Govt ponders CIO role

The e-Envoy has proposed creating an oversight role that could rein in public sector IT projects

The UK government is looking at appointing a CIO to crack down on public sector IT failures and bring stronger IT leadership and strategic direction across departments.

A proposal has been put forward by the e-Envoy, Andrew Pinder, to create a civil service position that would combine the roles of e-Envoy and the head of the Office of Government Commerce (OGC) procurement watchdog into a strategic IT executive for the government.

The contract of the current e-Envoy, Andrew Pinder, is up next year and most of his work to oversee the plans to put government services online by 2005 will be done by then. The contract of Peter Gershon, chief executive of the OGC, is also due to expire next April.

Speaking at an NCC conference, Pinder said that although no formal government policy has been agreed, there are moves to create, under the control of the Cabinet Office and the Treasury, a central CIO role that would be able to get greater efficiencies from economies of scale.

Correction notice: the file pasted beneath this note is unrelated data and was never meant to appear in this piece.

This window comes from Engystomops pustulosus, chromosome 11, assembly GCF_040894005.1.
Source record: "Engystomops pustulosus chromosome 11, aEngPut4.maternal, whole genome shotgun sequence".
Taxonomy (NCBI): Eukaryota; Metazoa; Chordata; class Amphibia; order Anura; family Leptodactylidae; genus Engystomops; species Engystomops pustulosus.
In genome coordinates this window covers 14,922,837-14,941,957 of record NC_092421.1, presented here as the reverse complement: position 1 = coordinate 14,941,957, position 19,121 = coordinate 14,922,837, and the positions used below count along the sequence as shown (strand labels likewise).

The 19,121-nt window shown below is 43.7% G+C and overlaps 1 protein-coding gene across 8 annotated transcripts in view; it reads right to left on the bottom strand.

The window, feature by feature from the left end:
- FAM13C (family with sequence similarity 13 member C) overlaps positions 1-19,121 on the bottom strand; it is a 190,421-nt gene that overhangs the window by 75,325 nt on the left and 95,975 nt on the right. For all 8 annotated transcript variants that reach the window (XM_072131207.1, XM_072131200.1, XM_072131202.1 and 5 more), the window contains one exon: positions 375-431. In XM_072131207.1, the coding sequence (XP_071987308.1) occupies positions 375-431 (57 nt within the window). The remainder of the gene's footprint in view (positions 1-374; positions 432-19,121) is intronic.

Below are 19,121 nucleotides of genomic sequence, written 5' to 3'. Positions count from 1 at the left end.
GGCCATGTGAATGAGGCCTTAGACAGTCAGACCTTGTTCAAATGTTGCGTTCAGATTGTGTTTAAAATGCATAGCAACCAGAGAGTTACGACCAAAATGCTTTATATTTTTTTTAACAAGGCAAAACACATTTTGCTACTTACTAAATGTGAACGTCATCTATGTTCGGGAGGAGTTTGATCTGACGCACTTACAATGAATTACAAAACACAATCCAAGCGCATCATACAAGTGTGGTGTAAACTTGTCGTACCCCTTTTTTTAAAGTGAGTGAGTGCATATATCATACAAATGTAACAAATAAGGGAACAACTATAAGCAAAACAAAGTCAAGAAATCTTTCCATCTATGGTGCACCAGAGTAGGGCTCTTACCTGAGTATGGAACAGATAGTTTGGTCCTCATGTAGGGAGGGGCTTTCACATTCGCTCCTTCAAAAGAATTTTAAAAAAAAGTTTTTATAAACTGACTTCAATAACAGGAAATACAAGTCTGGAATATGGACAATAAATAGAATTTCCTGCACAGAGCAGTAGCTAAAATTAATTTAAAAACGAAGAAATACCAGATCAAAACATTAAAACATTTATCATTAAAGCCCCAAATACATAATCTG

"I've been strongly pushing that we should have a CIO function that amalgamates some of the things I do and some of the things Peter [Gershon] does, as well as some new things," he said.

Given the scale of any government IT project and the history of high-profile failures Pinder said government needs to adopt the same strategic and "board level" approach as the private sector.

"It is something every large organisation already does. It would be helpful to have some stronger IT leadership there," he said.

Pinder hit out at the tendency for government departments and local authorities to keep re-inventing the same thing, and said a CIO would be able to push for more standardisation across the public sector.

"We will be seeing over the next two years or so moves to standardisation and a greater use of packages. It makes a pile of sense to pick the best practice of somewhere. There is no added value in localisation," he said.

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